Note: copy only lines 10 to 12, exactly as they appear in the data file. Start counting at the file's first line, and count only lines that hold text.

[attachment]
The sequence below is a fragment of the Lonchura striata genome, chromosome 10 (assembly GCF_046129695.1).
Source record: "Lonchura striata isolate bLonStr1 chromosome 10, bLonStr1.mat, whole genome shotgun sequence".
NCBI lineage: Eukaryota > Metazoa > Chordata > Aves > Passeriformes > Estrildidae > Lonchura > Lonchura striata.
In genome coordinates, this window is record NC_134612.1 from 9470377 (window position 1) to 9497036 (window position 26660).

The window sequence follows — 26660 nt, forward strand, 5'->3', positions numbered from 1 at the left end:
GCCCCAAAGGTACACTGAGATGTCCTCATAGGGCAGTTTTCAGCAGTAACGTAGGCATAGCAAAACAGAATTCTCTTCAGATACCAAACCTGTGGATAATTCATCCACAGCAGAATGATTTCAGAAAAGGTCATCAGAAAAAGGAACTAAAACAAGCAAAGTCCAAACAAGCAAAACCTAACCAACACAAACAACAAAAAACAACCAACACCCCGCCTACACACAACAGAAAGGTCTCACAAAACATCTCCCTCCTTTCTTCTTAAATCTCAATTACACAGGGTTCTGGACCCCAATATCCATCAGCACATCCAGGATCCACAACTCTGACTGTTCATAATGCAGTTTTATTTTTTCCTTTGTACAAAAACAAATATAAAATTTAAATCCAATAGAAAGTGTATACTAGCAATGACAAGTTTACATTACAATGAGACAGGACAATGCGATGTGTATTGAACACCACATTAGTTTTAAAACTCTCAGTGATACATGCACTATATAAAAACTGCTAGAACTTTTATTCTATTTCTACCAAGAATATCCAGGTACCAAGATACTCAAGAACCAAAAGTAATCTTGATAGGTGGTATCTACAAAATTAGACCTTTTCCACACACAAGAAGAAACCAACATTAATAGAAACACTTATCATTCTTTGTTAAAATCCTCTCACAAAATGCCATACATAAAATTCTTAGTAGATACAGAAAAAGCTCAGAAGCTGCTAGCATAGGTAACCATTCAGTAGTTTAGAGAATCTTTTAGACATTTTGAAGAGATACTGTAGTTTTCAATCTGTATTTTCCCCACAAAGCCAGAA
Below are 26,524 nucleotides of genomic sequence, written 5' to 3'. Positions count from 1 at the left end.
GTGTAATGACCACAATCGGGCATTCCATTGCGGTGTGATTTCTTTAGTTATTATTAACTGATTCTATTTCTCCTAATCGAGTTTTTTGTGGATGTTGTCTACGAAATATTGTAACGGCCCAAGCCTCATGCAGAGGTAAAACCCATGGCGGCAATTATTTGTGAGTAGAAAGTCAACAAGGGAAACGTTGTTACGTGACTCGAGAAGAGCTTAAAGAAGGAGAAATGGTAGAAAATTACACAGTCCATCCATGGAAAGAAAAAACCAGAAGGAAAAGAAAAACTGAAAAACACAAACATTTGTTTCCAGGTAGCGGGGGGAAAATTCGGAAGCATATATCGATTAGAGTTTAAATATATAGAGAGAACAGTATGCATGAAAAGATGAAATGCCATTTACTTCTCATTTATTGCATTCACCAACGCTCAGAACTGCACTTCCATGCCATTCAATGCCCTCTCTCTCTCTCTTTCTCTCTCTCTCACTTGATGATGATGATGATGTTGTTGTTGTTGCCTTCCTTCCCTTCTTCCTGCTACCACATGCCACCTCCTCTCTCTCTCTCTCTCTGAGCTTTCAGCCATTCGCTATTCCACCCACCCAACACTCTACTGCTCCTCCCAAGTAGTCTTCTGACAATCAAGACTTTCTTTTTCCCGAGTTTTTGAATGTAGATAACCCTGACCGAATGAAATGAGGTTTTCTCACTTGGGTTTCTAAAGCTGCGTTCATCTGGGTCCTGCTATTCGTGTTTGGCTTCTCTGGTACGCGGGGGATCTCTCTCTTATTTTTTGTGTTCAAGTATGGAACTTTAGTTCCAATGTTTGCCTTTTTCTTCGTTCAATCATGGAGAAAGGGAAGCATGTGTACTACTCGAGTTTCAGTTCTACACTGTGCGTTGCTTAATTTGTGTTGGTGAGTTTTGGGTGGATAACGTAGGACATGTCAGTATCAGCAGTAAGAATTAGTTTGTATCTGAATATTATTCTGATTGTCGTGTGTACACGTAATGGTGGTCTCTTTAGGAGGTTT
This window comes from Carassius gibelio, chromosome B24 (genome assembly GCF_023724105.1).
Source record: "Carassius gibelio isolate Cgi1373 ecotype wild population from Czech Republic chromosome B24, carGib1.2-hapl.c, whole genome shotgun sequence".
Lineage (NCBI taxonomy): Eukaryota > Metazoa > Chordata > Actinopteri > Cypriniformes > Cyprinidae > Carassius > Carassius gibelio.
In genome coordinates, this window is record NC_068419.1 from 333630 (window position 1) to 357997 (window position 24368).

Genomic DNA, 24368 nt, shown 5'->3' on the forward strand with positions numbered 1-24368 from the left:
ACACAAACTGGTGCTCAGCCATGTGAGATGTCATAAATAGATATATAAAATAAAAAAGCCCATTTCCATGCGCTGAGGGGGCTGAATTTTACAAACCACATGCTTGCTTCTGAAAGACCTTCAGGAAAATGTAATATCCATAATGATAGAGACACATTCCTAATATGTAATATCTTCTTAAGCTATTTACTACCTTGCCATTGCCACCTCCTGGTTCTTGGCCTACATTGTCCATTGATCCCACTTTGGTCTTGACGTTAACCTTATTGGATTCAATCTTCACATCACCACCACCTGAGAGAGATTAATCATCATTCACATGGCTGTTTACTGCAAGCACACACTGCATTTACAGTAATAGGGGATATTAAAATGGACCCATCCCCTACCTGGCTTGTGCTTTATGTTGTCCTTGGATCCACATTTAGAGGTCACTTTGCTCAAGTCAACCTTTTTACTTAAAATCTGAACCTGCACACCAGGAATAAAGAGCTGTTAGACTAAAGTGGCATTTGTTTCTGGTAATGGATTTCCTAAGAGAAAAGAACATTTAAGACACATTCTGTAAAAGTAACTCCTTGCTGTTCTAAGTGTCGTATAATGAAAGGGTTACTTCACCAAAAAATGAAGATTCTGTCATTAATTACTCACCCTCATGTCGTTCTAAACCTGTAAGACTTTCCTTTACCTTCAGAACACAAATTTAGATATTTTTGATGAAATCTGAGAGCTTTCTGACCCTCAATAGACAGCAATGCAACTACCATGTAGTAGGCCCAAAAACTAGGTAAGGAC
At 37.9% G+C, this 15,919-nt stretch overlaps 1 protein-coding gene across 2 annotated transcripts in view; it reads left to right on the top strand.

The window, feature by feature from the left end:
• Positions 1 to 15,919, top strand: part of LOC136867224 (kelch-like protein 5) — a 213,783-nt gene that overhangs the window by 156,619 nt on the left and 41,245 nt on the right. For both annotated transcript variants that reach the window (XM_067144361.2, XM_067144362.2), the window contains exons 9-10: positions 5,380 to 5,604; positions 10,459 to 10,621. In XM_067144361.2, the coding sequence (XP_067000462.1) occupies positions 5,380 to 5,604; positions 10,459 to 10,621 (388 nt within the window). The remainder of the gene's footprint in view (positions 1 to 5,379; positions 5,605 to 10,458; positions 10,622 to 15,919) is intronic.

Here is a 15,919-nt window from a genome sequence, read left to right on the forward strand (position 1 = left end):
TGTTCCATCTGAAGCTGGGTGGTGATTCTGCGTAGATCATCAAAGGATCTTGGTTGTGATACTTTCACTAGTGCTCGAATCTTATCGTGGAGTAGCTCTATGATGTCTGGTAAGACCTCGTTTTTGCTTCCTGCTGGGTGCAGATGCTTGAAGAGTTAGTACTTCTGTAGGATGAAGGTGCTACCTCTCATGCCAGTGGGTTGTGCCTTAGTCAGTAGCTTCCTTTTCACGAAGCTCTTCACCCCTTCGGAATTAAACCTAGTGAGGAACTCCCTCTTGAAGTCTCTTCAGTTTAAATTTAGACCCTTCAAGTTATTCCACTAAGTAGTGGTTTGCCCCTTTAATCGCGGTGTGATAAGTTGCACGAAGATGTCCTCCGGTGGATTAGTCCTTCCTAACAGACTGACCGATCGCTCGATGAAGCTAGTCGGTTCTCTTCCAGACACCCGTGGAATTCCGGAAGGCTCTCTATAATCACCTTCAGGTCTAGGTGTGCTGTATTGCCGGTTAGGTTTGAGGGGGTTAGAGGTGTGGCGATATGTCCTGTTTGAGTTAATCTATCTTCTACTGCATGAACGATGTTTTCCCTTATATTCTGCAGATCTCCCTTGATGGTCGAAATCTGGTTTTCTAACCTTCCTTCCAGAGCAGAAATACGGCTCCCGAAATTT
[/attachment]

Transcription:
Source record: "Carassius gibelio isolate Cgi1373 ecotype wild population from Czech Republic chromosome B24, carGib1.2-hapl.c, whole genome shotgun sequence".
Lineage (NCBI taxonomy): Eukaryota > Metazoa > Chordata > Actinopteri > Cypriniformes > Cyprinidae > Carassius > Carassius gibelio.
In genome coordinates, this window is record NC_068419.1 from 333630 (window position 1) to 357997 (window position 24368).